Letters to the editor

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Stop factory farms

In his recent Letter to the Editor, former Environmental Protection Commission member Gene Ver Steeg is wrong: A moratorium on new and expanding factory farms is needed NOW. Telling us that we need even more manure on Iowa’s landscape is like telling poison victims they need more poison to make them better.

Currently, the Department of Natural Resources (a.k.a., “Do Nothing Really”) is understaffed and underfunded. It can’t handle the 9,000-plus factory farms in Iowa. A moratorium is the first step to improve water quality in the state.

Iowa’s water has worsened every year. The last thing an environmental-panel member should do is tell us how to clean up our water when it has run the show with increasingly bad results.

If you swim, fish, or drink water, a moratorium is a required stopgap to preserve water for all Iowans. Natural Resources needs to have the Legislature enact meaningful rules and regulations to protect our resources, not more factory farms and toxic manure. The commission needs to be regenerated with real environmentalist instead of “industry friendly” commissioners such as Ver Steeg.

The writing is on the wall: If there is no water for consumption or production, we all lose.

Kevin Shilling, Iowa Citizens for Community Improvement member Greenfield, Iowa

 

Foreign aid puts ‘America first’

With President Trump’s recent visit to Cedar Rapids, and a number of global poverty-reducing legislative acts making their way toward Congress, it’s as critical as ever to examine the president’s stance on foreign aid.

Our president campaigned on the principle of “America First,” and it’s implied that his proposed budget — which cuts foreign aid by more than one-third — aims at doing just this. But the simple fact is, foreign aid directly benefits the U.S. by placing faith in our country and mobilizing other parts of the world to encourage democracy, education, and health. The U.N. Assembly, the Brookings Institution, American leaders, and common sense implicate extreme poverty as facilitating extremism. Yet the largest relief agency in the world (the World Food Program) has a budget of $4 billion, while the U.S. spends $6 billion on each aircraft carrier (of which we had 11 in 2016), and Trump has proposed a 10 percent increase in the defense budget.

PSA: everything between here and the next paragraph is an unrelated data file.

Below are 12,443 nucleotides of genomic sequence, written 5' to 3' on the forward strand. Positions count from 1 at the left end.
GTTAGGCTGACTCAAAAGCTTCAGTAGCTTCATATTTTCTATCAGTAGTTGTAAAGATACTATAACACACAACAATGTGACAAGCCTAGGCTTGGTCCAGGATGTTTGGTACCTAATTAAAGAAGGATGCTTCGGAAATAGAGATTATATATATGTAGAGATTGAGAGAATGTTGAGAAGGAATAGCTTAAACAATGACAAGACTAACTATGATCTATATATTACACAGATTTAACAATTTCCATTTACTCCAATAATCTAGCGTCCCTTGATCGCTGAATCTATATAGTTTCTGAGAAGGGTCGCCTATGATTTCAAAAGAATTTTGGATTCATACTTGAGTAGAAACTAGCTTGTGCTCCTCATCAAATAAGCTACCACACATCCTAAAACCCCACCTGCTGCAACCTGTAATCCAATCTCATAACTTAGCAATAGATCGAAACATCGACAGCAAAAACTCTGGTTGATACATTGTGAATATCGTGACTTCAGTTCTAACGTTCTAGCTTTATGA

An estimated 25,000 children die globally each day, and despite the misperception that ending global poverty is impossible, it has been cut by more than half in recent years. If it is time to put “America First,” we should consider that 84 percent of military officers believe strengthening development and diplomacy (two of the Pentagon’s “3Ds” for American protection) should be of equal interest as strengthening military defense.

Public opinion continues to insist that foreign aid should be the first part of the budget to go, despite its already minuscule size. This statistic is far more understandable when it is taken in to account that the average American believes the U.S. spends approximately 20 percent of the federal budget on foreign aid, when in reality, it spends less than 1 percent. It is time to change the statistics.

Brooke Clayton, UI student and intern with the Borgen Project

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